Uvalde Police Could Have Stormed Classroom in First Three Minutes

Frustration with the police response to the May 24 Robb Elementary School massacre in Texas reached a fever pitch after startling new information was revealed Tuesday. Heavily armed officers waited outside the classroom door nearly an hour before finally confronting the gunman.

An 18-year-old murdered 19 children and two teachers, and evidence increasingly suggests some of the victims may have been saved.

One officer got a call from his wife inside the classrooms who told him she was bleeding to death. Another officer’s daughter was inside. A Halligan bar used for forced entry to locked or barred doors was available, and many officers were anxious to go in.

Documents and video reviewed this week show a much more specific timeline than previously known. Officers were in the school hallway near the adjoining classrooms much earlier than previously thought, and were also better armed.

Video reviewed by the Austin-American Statesman and KVUE-TV shows 11 officers entered the building just three minutes after the first shots were fired. The gunman fired on the officers as they approached the rooms and they retreated to a nearby hallway.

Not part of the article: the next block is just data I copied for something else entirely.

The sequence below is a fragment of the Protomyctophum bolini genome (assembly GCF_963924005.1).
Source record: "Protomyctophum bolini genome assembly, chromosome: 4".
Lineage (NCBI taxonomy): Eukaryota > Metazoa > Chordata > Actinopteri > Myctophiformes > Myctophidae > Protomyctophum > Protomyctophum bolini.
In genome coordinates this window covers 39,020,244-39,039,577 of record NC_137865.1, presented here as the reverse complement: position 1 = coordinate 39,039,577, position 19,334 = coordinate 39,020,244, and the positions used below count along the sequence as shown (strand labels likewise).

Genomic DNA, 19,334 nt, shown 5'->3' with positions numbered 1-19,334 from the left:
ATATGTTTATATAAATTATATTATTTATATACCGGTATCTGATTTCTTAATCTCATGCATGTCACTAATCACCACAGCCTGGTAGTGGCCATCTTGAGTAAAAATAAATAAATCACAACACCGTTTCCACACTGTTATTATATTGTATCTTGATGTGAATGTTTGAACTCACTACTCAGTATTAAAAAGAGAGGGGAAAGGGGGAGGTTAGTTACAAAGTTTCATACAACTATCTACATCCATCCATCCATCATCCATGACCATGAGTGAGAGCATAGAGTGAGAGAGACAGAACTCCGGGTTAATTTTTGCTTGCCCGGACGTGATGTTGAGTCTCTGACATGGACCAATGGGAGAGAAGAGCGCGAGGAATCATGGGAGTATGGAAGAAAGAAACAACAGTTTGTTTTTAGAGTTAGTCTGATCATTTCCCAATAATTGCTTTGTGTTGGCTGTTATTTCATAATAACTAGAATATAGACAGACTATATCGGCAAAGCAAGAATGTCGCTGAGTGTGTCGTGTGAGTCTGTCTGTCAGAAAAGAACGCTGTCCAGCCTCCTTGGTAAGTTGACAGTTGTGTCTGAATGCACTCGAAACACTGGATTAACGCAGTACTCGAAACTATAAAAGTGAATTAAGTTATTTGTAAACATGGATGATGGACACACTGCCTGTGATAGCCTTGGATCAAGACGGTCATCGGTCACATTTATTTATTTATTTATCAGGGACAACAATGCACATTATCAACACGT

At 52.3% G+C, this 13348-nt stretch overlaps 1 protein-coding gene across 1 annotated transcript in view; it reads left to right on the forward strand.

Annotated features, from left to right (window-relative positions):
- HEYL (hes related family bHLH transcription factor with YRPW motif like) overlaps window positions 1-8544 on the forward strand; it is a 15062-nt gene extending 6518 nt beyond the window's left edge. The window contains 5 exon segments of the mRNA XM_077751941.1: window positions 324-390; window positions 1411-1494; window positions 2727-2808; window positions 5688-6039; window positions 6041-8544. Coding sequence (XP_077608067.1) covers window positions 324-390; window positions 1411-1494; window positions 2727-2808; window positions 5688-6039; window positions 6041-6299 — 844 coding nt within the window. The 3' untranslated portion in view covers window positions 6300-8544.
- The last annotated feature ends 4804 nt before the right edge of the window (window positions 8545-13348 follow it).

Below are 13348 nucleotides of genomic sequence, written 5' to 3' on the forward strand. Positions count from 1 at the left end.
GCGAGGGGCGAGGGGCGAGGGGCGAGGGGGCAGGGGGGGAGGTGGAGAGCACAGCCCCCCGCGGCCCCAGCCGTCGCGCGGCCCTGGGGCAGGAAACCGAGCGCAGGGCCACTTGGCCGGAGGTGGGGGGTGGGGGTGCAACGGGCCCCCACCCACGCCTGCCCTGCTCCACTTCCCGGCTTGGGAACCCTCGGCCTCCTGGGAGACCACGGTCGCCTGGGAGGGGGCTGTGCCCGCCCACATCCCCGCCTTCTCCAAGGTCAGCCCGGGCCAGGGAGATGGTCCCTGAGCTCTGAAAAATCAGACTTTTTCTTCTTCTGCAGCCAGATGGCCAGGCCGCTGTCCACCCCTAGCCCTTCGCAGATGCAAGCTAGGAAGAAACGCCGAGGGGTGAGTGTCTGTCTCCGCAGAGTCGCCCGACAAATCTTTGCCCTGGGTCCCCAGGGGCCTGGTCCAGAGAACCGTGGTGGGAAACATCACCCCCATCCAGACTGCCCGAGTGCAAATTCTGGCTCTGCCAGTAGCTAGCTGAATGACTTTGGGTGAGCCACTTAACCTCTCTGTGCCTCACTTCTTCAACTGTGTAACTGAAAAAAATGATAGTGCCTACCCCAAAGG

Col. Steve McCraw, Director of the Texas Department of Public Safety, gave testimony to a state Senate hearing on the massacre Tuesday. He called the police response an “abject failure” and said there were enough officers to enter the classroom within three minutes.

He said officer’s lives were put ahead of the lives of the children.

A ballistic shield was on site within 19 minutes of the first shots, and officers had three more a full 30 minutes before breaching the door.

Adding to the frustration is conflicting evidence on the door to classrooms 111 and 112. School district Police Chief Pete Arrendondo initially said the doors were locked and a steel jamb was wedged in. He said he had difficulty finding a classroom key.

It is now known that the door could not be locked from the inside.

After the initial approach to the adjoining classrooms was met with gunfire, evidence shows it was over an hour before officers reapproached. Reportedly, no one tried to just open the door.

At a public hearing held by the Uvalde school district Monday, one of the speakers was 16-year-old Lyliana Garcia. She is the daughter of teacher Irma Garcia and Jose Garcia. Her mother was killed in the massacre and her father died two days later from a heart attack.

Garcia told the gathering that her seventh-grade sister cried while saying that “my mom died protecting her students, but who was protecting my mom?”